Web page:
FYMSiC Issue 12 – Calculus Vignette – Veselin Jungic


A Volume on Authentic Applications (Issue 11)

Link: Authentic Applications

Kseniya Garaschuk (Fraser Valley) and Anton Mosunov (Waterloo)

Mathematics instructors rarely have to be convinced that the subject they teach is important, but getting this point across to students is often a challenging task. In June we organized a session at the CMS Summer Meeting, bringing together first-year mathematics instructors to share authentic applications from their courses to enhance the curriculum in various service courses (life sciences, business, computer science, etc). Instructors who presented at this session, as well as those who responded to the consequent call for contributions, each authored a short article for the volume on Authentic Applications. The applications you find in this volume are authentic in the sense that they are based in the “real-world” first, with math derived out of the context, rather than the other way around. Among others, this collection includes articles on modelling the optimal length of pregnancy, using calculus to model UV index, and linear algebra of Google search. Notable exceptions include Section 10 that involves an imaginary but charming application for a math majors course and Section 11 that describes various open education technologies, such as CoCalc and PreTeXt, that can be used to teach applied content to students. We invite you to present these fascinating applications to students in your classes!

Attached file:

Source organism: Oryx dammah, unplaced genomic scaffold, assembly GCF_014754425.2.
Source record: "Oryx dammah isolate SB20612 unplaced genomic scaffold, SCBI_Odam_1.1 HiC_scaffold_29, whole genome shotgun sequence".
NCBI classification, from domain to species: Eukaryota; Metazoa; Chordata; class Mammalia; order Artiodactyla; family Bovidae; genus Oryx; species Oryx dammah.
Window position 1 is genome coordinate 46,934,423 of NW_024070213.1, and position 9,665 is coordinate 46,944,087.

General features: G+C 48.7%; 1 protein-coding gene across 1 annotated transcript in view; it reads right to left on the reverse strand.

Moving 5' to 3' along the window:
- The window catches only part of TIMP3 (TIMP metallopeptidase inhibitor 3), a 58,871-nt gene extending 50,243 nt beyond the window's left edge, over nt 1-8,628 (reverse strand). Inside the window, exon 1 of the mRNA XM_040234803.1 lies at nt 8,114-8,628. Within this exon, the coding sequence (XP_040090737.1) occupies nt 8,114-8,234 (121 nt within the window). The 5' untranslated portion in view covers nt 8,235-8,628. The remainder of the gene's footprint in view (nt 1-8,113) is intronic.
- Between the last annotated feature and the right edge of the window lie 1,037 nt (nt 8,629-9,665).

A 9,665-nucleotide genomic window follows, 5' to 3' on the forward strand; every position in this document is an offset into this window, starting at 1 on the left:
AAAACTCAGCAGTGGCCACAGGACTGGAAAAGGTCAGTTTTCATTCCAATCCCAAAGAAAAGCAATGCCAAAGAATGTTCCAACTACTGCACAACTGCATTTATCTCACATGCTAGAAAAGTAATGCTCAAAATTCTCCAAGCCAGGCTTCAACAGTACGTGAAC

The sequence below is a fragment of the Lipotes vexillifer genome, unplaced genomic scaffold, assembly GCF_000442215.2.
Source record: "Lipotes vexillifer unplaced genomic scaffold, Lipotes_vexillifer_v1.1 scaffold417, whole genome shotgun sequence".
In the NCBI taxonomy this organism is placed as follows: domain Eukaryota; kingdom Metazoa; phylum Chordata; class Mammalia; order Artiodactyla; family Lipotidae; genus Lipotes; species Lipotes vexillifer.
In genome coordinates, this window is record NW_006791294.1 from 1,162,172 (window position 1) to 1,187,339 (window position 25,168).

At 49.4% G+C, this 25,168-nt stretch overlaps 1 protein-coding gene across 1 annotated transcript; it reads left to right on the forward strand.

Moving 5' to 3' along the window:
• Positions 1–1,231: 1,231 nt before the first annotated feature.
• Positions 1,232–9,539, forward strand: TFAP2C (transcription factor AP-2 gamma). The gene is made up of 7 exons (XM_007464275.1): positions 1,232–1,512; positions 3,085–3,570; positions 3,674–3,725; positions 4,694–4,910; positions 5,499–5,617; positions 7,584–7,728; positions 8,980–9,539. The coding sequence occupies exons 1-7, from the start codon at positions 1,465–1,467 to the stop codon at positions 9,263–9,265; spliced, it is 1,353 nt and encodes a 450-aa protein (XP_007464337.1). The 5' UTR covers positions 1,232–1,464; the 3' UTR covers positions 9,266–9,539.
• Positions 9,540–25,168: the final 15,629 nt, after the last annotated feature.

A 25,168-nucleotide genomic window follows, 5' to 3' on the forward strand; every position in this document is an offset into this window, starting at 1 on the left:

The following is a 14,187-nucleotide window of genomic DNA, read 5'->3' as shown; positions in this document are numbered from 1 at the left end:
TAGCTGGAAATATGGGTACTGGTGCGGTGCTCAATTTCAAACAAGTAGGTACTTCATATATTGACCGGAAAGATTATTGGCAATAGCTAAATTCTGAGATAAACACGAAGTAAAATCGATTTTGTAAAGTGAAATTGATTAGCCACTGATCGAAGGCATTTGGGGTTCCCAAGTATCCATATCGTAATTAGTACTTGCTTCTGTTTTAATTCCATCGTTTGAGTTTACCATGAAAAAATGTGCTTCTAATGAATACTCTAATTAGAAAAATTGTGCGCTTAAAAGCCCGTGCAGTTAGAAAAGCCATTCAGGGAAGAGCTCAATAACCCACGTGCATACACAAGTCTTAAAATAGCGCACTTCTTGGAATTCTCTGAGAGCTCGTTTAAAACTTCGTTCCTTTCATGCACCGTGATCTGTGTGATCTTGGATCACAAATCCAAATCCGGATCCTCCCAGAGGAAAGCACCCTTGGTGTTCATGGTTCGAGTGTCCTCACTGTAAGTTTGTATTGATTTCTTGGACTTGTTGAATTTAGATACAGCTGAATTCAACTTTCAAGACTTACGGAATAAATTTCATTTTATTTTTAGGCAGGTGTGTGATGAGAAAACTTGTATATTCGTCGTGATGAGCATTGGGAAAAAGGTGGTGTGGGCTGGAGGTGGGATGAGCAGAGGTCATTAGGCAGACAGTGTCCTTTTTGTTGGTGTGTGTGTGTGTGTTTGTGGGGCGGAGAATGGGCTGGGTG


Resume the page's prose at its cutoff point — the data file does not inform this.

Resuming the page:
Supplementary Materials for Section 6, Emily Kozlowski, Introductory Statistics Authentic Final Project:

Final Project R Tutorial [TXT file]

Final Project Template [Word file]

real_estate2 [CSV file]

STAT 231 R Tutorial AS5 [TXT file]

STAT 231 S21 Final Project SOLNs [PDF file]

STAT 231 S21 Final Project [PDF file]


About Us

Co-Editors …


Andie Burazin

Andie provides mathematical support to undergraduate students at the RGASC and teaches several mathematics courses in the MCS Department. Her current research interests are in mathematics education, particularly focusing on the transition from high school to post-secondary education, where she has published and presented papers on various issues in transition that are relevant for both teaching practice and textbook writing. In her spare time, she watches sports, loves being outdoors, and travels the world.

Andie Burazin, Assistant Professor, Teaching Stream
Robert Gillespie Academic Skills Centre (RGASC) and
Department of Mathematical & Computational Sciences (MCS)
University of Toronto Mississauga


Lauren DeDieu

Lauren is an Instructor in the Department of Mathematics & Statistics at the University of Calgary. She is originally from Cape Breton, NS and completed her Ph.D. in combinatorial algebraic geometry at McMaster University. Lauren is a wildlife enthusiast and enjoys taking pictures of squirrels and birds.

Lauren DeDieu, Associate Professor (Teaching)
Department of Mathematics & Statistics
University of Calgary




Contact Us


Email: newsletter@firstyearmath.ca